Exposé Online banner

Ut Gret — Recent Fossils
(Ear X-tacy 9650-2, 2006, 3CD)

by Peter Thelen, Published 2013-05-01

Recent Fossils Cover art

This Louisville, Kentucky based ensemble (pronounced Oot-Greet) has been around about as long as I can remember. Over that long period they have gigged a lot but released only a few recordings. This is the band's 25th anniversary box set (though there is no box, just a massive quadri-fold digipack housing the three discs and a 20 page booklet with a story and footnotes that will keep you smiling). Nominally a five-piece, the band has invariably involved numerous musicians over the years, plus some additional collaborators and such, though the mainstay and de-facto bandleader is multi-instrumentalist Joee Conroy. The band covers a wide range of styles, but mostly what one hears is music that exists on the borderlines of several idioms, including elements of folk, rock, jazz, world music, free improvisation, modern classical, and experimental music. That covers just about everything, doesn’t it? Whatever they play is – on a whole – generally unclassifiable. Likewise, every member plays numerous instuments, to even list all the instruments played by the current lineup would eat up the entire review, let alone past lineups, which is mostly what this archival set is all about, recorded originally in the 2002 timeframe. The three discs each have their own title (The Dig, Time Laps, In C) and all of these could have easily been separate releases.

Disc one is The Dig, subtitled Compositions for Experimental Gamelan – eighteen mostly short tracks featuring real or sampled gamelan (or Western instruments playing in gamelan scales) as well as other world instrumentation (flutes, mbira, hand drums, gongs, wood percussion, suling, berimbau, tamboura, didgeridoo... the list goes on and on) to produce a fusion of the traditional Indonesian sound and various Western idioms that respect similar scales. The results are nothing short of stunning. Now let's skip to disc three, In C, which is uses similar instrumentation and samples thereof applied to the Terry Riley classic, which itself is just a very basic set of rules that the players improvise on, and in this case given the instrumental application, it certainly sounds like a natural follow-up to disc one, albeit a more familiar one.

Which brings us to disc two, Time Laps: Idiomatic and Non-Idiomatic Improvisations. That pretty much describes the nine tracks that are presented here in a general sense, where just about anything can and does happen. Usually Ut Gret sticks to an instrumental palette, but here we hear voices on some of the cuts, and on the opening title track, that comes along with shakuhachi (traditional Japanese wood flute), koto, santoor, electric guitar, looped samples, and the bowed and plucked interior of a piano. One track "21st Century String Quartet" is in fact performed entirely on two violins, a viola and cello, but don't expect anything remotely conventional. "Testosterone Fairy Games" and "The Enemy Is Dust" employ more conventional instrumentation, and tend to exist within a hybrid of Western rock and jazz styles. "Appalachian Fall" finds guest Eugene Chadbourne contributing banjo to a long and spacy free improv also featuring clarinet, mandolin, cello, sitar, keyboards, and percussion. Time Laps is very different from the other two discs, perhaps a bit more challenging at times, but nonetheless satisfying.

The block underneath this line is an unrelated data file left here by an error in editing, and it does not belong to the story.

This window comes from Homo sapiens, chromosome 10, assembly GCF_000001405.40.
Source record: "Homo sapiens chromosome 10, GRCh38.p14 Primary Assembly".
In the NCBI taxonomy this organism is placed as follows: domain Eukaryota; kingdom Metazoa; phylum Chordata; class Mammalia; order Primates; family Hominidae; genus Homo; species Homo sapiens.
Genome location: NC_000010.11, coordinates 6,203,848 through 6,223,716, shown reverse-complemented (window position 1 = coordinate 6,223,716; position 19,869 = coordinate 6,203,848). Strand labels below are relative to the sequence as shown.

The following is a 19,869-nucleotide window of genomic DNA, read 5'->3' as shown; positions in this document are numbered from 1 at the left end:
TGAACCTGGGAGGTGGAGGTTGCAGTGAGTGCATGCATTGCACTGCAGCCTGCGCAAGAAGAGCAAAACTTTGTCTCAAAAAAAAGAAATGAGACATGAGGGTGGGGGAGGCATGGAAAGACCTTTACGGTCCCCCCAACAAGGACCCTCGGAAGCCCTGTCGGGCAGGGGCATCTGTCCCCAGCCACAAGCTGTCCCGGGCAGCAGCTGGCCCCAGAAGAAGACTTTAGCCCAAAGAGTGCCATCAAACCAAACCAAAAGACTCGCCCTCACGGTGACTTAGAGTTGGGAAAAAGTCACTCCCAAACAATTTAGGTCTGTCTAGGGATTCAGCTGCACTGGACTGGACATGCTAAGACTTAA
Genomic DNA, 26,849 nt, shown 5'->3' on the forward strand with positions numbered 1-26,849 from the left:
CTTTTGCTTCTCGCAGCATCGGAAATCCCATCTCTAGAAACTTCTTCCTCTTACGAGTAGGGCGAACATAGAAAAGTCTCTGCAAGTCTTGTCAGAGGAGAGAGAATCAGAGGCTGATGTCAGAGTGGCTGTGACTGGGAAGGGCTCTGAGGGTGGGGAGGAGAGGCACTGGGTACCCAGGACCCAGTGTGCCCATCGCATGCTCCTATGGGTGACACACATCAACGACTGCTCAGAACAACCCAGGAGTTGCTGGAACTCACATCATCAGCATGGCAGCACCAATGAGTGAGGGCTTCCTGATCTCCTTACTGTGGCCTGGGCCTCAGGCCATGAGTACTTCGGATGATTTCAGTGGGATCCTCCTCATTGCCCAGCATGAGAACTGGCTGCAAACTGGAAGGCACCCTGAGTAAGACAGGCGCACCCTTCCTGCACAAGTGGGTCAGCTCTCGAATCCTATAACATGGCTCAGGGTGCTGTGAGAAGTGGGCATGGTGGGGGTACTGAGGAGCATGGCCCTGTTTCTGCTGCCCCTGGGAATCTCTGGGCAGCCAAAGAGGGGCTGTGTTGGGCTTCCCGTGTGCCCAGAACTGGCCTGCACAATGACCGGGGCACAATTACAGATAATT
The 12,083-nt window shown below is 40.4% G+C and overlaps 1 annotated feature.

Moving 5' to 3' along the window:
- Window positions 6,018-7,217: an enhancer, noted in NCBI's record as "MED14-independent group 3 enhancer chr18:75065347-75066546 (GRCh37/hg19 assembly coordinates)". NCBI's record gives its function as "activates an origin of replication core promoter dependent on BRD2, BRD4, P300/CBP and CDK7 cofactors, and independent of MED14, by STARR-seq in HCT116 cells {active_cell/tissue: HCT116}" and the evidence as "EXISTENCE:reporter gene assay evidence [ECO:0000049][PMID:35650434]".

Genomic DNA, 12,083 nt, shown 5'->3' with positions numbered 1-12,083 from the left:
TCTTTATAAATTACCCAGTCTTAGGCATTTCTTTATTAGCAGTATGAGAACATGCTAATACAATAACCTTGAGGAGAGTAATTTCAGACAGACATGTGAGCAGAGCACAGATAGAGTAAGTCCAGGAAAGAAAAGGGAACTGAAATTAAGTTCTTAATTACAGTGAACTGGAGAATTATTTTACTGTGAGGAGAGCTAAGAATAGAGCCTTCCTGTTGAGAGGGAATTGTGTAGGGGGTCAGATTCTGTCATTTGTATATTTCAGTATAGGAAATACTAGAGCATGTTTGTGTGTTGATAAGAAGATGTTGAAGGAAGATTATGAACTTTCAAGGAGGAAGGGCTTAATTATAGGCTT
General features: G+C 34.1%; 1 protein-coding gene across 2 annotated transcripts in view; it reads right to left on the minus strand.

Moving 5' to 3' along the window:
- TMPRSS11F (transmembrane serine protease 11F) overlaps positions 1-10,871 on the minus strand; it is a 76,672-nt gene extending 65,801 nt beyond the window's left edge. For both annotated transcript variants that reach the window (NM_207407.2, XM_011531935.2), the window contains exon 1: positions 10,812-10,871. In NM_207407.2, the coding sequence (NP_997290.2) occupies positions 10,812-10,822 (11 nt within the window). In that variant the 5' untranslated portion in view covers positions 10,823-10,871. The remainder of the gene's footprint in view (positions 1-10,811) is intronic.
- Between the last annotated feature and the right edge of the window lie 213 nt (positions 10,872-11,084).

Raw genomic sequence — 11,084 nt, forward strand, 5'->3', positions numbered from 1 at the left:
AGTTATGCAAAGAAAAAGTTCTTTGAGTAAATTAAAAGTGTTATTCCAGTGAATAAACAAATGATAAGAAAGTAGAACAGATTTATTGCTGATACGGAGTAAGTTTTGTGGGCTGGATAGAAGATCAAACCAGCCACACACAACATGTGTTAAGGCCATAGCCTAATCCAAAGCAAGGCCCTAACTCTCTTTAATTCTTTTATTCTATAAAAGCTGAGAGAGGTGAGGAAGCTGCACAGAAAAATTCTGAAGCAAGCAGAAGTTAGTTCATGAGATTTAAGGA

Filed under: Archives, 2006 releases

Related artist(s): Ut Gret, Henry Kaiser

More info
http://www.utgret.net

Latest news

2020-01-21
Gong Announces UK Tour for 2020 – Having spent the last few years touring the world, including dates in Japan with psych legend Steve Hillage, multiple headline European tours and festivals, America’s Cruise to the Edge festival, a South America headline tour, and a headline performance at Tomorrow Festival in China, the band have won the hearts of both traditional and modern Gong fanbases. During this live journey, Gong has delved further into the truly psychedelic, exploratory, and mind-expanding side of the music. » Read more

2020-01-15
Carlos Alvarado RIP – Carlos Alvarado, pioneering composer, multi-instrumentalist and pioneer of progressive rock and electronic experimental music in Mexico, passed away January 14th, 2020 at age 68 after a two year battle with cancer.  » Read more

2020-01-12
Wolfgang Dauner RIP – Pianist Wolfgang Dauner, one of the pioneers of both European free jazz and jazz rock, has died at the age of 84. With his own groups and with the United Jazz+Rock Ensemble, his playing and compositions were a prominent presence in European jazz from the mid-60s until just recently. » Read more

2020-01-12
Michael Allison RIP – Michael Allison, who since 1997 has been recording as Darshan Ambient, passed away on January 9th after a long and brave battle with cancer. He has been at at the forefront of the new ambient/electronic music scene, with over eighteen releases to his credit. » Read more

2020-01-10
Neil Peart RIP – One of rock music's defining drummers has died at the age of 67. Neil Peart's work with Rush provided one of the templates for percussion in rock, and he certainly ranks in the top ten most influential drummers of the 20th Century. Peart retired from playing in 2015 due to health issues, and succumbed to brain cancer on January 7, 2020. » Read more


Previously in Exposé...

David Sancious and Tone - Transformation (The Speed of Love) – David Sancious came at the genre of jazz-rock fusion from a rather different direction than most of the key figures. Rather than coming into it as an established jazz player or from the progressive...  (2003) » Read more



Listen & discover



Print issues